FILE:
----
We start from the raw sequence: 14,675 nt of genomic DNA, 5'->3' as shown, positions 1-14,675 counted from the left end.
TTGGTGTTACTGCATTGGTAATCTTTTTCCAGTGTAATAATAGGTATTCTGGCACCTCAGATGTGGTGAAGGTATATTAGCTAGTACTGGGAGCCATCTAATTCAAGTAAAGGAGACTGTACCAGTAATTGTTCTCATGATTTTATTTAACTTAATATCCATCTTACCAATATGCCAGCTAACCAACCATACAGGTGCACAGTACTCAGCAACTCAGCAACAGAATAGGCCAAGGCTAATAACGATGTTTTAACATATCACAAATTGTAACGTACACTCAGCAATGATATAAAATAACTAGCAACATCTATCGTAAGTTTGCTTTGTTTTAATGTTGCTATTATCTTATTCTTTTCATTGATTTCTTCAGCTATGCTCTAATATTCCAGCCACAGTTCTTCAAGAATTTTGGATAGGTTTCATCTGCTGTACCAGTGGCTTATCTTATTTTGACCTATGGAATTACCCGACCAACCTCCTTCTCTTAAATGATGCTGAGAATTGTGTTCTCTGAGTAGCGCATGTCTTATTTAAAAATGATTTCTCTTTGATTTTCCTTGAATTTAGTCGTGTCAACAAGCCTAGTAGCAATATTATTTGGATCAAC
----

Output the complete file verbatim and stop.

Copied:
We start from the raw sequence: 14,675 nt of genomic DNA, 5'->3' as shown, positions 1-14,675 counted from the left end.
TTGGTGTTACTGCATTGGTAATCTTTTTCCAGTGTAATAATAGGTATTCTGGCACCTCAGATGTGGTGAAGGTATATTAGCTAGTACTGGGAGCCATCTAATTCAAGTAAAGGAGACTGTACCAGTAATTGTTCTCATGATTTTATTTAACTTAATATCCATCTTACCAATATGCCAGCTAACCAACCATACAGGTGCACAGTACTCAGCAACTCAGCAACAGAATAGGCCAAGGCTAATAACGATGTTTTAACATATCACAAATTGTAACGTACACTCAGCAATGATATAAAATAACTAGCAACATCTATCGTAAGTTTGCTTTGTTTTAATGTTGCTATTATCTTATTCTTTTCATTGATTTCTTCAGCTATGCTCTAATATTCCAGCCACAGTTCTTCAAGAATTTTGGATAGGTTTCATCTGCTGTACCAGTGGCTTATCTTATTTTGACCTATGGAATTACCCGACCAACCTCCTTCTCTTAAATGATGCTGAGAATTGTGTTCTCTGAGTAGCGCATGTCTTATTTAAAAATGATTTCTCTTTGATTTTCCTTGAATTTAGTCGTGTCAACAAGCCTAGTAGCAATATTATTTGGATCAAC